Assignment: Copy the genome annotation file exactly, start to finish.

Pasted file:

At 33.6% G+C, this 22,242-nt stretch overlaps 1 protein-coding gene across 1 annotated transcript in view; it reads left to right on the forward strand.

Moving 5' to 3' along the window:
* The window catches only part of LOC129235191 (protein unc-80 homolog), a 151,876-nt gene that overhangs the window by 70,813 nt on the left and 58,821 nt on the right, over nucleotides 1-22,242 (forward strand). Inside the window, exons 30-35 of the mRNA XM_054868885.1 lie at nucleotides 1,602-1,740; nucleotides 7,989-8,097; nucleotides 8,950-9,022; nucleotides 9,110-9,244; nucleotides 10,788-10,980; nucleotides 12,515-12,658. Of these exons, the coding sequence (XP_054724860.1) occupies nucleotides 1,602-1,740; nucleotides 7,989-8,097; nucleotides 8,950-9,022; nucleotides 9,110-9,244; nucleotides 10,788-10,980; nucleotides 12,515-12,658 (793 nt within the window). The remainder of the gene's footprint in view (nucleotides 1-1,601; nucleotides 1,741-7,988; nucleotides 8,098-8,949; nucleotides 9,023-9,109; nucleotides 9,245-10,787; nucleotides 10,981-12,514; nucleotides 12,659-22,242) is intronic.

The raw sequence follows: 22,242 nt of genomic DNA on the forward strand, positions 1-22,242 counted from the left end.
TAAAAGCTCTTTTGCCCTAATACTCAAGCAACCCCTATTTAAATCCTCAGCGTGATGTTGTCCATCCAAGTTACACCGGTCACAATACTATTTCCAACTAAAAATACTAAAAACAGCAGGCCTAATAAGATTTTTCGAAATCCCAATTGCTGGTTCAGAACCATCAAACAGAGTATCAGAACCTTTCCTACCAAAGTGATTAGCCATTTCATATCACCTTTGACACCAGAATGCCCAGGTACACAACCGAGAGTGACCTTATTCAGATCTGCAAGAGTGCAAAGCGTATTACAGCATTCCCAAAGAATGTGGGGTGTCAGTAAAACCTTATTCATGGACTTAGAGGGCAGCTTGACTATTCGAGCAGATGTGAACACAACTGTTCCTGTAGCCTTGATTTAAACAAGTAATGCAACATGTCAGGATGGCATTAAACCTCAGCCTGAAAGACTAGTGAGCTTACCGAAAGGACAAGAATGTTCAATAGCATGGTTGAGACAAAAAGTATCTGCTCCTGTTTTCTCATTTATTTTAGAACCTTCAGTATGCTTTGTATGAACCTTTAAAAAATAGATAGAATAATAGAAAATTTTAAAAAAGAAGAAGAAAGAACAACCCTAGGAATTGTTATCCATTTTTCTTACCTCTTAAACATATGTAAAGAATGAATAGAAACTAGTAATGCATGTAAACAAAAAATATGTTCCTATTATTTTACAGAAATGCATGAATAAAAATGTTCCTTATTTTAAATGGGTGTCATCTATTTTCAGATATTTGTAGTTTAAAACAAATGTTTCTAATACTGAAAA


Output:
At 33.6% G+C, this 22,242-nt stretch overlaps 1 protein-coding gene across 1 annotated transcript in view; it reads left to right on the forward strand.

Moving 5' to 3' along the window:
* The window catches only part of LOC129235191 (protein unc-80 homolog), a 151,876-nt gene that overhangs the window by 70,813 nt on the left and 58,821 nt on the right, over nucleotides 1-22,242 (forward strand). Inside the window, exons 30-35 of the mRNA XM_054868885.1 lie at nucleotides 1,602-1,740; nucleotides 7,989-8,097; nucleotides 8,950-9,022; nucleotides 9,110-9,244; nucleotides 10,788-10,980; nucleotides 12,515-12,658. Of these exons, the coding sequence (XP_054724860.1) occupies nucleotides 1,602-1,740; nucleotides 7,989-8,097; nucleotides 8,950-9,022; nucleotides 9,110-9,244; nucleotides 10,788-10,980; nucleotides 12,515-12,658 (793 nt within the window). The remainder of the gene's footprint in view (nucleotides 1-1,601; nucleotides 1,741-7,988; nucleotides 8,098-8,949; nucleotides 9,023-9,109; nucleotides 9,245-10,787; nucleotides 10,981-12,514; nucleotides 12,659-22,242) is intronic.

The raw sequence follows: 22,242 nt of genomic DNA on the forward strand, positions 1-22,242 counted from the left end.
TAAAAGCTCTTTTGCCCTAATACTCAAGCAACCCCTATTTAAATCCTCAGCGTGATGTTGTCCATCCAAGTTACACCGGTCACAATACTATTTCCAACTAAAAATACTAAAAACAGCAGGCCTAATAAGATTTTTCGAAATCCCAATTGCTGGTTCAGAACCATCAAACAGAGTATCAGAACCTTTCCTACCAAAGTGATTAGCCATTTCATATCACCTTTGACACCAGAATGCCCAGGTACACAACCGAGAGTGACCTTATTCAGATCTGCAAGAGTGCAAAGCGTATTACAGCATTCCCAAAGAATGTGGGGTGTCAGTAAAACCTTATTCATGGACTTAGAGGGCAGCTTGACTATTCGAGCAGATGTGAACACAACTGTTCCTGTAGCCTTGATTTAAACAAGTAATGCAACATGTCAGGATGGCATTAAACCTCAGCCTGAAAGACTAGTGAGCTTACCGAAAGGACAAGAATGTTCAATAGCATGGTTGAGACAAAAAGTATCTGCTCCTGTTTTCTCATTTATTTTAGAACCTTCAGTATGCTTTGTATGAACCTTTAAAAAATAGATAGAATAATAGAAAATTTTAAAAAAGAAGAAGAAAGAACAACCCTAGGAATTGTTATCCATTTTTCTTACCTCTTAAACATATGTAAAGAATGAATAGAAACTAGTAATGCATGTAAACAAAAAATATGTTCCTATTATTTTACAGAAATGCATGAATAAAAATGTTCCTTATTTTAAATGGGTGTCATCTATTTTCAGATATTTGTAGTTTAAAACAAATGTTTCTAATACTGAAAA